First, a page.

My students come from diverse backgrounds and socioeconomic statuses and endured the lifestyle of INDUS with varying levels of acceptance and appreciation. While the living was a challenge for some, the academic opportunities were vast. My global studies class studied the entirety of Indian history and created projects individually for our class blog WorldWide Walkers. Both of our volumes from India can be found on the previous link.
The highlight of this term was the interdisciplinary Tea Project that we created for our students after a visit to a tea field in Munnar. The Business of Tea is a behind the scenes look into the of creating a business plan, marketing strategy and a business pitch to investors. The project was a great success and many students from this class have drafted their own business plans to become social entrepreneurs at a young age.
My anthropology students focused primarily on India as a crossroads of religion and belief systems, and we took full advantage of the religious sites and festivals around us. We started with an expedition to the Ellora and Ajanta caves to learn about Jainism before studying the more iconic Indian religions of Hinduism and Buddhism. We were fortunate to be in Hyderabad to celebrate the Hindu ritual of Ganesh Chaturthi, and the Islamic ritual of Eid al Adha. These experiences offered students a wealth of insider information on the rituals themselves, the symbolism used, and their importance to believers. We also studied the secularization and commodification of Yoga.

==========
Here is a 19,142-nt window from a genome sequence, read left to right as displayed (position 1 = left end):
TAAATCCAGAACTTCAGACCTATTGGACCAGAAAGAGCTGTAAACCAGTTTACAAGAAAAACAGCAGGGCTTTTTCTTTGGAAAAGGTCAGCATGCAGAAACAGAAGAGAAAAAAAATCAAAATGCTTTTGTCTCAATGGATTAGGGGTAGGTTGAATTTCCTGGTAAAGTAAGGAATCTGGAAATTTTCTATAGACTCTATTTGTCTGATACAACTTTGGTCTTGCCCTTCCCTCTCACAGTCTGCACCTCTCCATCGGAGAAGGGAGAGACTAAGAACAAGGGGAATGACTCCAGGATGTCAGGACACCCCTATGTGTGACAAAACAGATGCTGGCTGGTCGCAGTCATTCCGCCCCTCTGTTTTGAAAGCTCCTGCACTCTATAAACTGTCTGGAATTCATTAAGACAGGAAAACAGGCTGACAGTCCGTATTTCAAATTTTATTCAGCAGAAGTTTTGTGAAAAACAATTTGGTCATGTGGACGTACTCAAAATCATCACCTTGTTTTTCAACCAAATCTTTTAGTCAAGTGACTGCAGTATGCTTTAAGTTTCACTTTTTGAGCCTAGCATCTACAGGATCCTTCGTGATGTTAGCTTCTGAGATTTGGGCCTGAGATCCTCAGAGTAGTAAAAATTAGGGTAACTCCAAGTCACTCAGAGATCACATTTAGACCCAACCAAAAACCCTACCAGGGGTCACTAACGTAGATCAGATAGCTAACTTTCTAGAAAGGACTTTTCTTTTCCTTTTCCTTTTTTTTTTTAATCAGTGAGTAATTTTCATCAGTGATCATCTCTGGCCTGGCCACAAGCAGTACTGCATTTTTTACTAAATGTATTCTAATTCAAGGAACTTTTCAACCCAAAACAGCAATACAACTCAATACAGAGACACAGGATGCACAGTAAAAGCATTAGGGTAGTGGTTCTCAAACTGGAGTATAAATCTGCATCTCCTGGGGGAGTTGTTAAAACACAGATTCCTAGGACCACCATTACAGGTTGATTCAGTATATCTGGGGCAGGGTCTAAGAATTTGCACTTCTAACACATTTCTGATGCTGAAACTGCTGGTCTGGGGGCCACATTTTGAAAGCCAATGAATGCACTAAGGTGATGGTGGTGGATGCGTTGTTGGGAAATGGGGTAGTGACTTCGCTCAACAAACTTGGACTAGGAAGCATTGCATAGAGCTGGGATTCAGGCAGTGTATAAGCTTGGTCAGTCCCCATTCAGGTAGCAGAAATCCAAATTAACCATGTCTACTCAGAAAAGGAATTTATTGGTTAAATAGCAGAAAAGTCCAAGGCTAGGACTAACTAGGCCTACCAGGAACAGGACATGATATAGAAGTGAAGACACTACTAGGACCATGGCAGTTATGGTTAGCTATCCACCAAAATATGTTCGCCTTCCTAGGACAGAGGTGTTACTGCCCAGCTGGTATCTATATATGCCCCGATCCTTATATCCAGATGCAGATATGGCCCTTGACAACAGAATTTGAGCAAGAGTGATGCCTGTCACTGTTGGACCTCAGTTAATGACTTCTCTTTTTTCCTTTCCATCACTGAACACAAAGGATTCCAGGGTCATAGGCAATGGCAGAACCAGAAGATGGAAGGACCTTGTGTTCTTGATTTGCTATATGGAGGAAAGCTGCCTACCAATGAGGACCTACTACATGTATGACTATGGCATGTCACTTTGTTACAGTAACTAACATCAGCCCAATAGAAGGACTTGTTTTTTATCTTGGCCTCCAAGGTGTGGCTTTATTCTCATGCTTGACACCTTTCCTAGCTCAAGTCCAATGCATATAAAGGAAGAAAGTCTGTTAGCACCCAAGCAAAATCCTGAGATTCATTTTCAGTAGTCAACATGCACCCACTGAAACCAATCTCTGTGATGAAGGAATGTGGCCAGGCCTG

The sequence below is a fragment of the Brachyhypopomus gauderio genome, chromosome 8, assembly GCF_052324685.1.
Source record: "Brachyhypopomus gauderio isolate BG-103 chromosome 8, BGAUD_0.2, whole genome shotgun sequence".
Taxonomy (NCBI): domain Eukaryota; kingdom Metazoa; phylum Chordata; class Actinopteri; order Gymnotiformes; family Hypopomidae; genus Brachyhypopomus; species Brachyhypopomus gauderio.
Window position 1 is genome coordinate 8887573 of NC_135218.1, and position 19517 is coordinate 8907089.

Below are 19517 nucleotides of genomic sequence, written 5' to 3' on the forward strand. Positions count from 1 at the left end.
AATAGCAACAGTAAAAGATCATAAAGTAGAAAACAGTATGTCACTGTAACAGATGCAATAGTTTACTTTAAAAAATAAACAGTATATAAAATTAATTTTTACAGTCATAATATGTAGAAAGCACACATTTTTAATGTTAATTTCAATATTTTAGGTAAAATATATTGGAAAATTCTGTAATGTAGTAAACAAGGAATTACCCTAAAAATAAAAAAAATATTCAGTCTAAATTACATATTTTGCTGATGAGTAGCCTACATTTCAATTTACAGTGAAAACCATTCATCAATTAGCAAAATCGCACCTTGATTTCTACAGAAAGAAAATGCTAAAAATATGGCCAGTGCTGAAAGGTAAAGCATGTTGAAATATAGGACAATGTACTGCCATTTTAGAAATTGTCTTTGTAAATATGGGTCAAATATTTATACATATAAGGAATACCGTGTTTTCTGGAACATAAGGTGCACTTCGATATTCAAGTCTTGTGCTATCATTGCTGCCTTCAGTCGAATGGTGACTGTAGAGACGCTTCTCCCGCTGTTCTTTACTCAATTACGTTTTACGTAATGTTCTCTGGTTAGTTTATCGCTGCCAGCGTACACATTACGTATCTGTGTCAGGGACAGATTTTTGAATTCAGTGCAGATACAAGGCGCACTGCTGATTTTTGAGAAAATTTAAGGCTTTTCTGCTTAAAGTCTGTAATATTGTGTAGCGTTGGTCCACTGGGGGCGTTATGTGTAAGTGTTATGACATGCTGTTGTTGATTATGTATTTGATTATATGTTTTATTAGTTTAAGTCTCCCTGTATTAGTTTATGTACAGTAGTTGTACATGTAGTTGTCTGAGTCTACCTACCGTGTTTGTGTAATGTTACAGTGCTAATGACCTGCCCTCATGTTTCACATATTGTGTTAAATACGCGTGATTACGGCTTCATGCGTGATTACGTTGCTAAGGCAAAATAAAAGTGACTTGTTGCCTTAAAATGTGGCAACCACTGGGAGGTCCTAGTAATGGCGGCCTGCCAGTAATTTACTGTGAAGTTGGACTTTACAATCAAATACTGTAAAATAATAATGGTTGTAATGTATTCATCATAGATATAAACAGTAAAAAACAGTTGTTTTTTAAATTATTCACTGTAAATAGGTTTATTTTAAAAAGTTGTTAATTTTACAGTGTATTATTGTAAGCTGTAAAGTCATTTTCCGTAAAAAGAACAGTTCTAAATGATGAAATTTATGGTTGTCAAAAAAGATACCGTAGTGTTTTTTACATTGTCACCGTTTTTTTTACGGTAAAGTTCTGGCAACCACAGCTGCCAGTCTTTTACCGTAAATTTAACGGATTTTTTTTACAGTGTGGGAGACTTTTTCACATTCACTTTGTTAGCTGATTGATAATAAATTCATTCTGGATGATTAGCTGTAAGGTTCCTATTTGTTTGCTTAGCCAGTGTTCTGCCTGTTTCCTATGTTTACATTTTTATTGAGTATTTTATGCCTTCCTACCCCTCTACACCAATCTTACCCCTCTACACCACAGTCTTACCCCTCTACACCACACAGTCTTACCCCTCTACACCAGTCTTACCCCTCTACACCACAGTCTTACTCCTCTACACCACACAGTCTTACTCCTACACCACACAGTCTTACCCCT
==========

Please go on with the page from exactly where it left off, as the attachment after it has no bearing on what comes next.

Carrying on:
THINK Global School partnered with INDUS international school for our Indian semester where we lived on their Hyderabad campus. This semester provided my students and colleagues with a very important perspective of how different people live around the world. The campus was situated an hour from the Hyderabad city center and involved scheduled power outages daily, and hot water was sporadic at best. Meals were served cafeteria style and usually involved the same curry multiple times a day.
“Earth provides enough to satisfy every man's need, but not every man's greed.”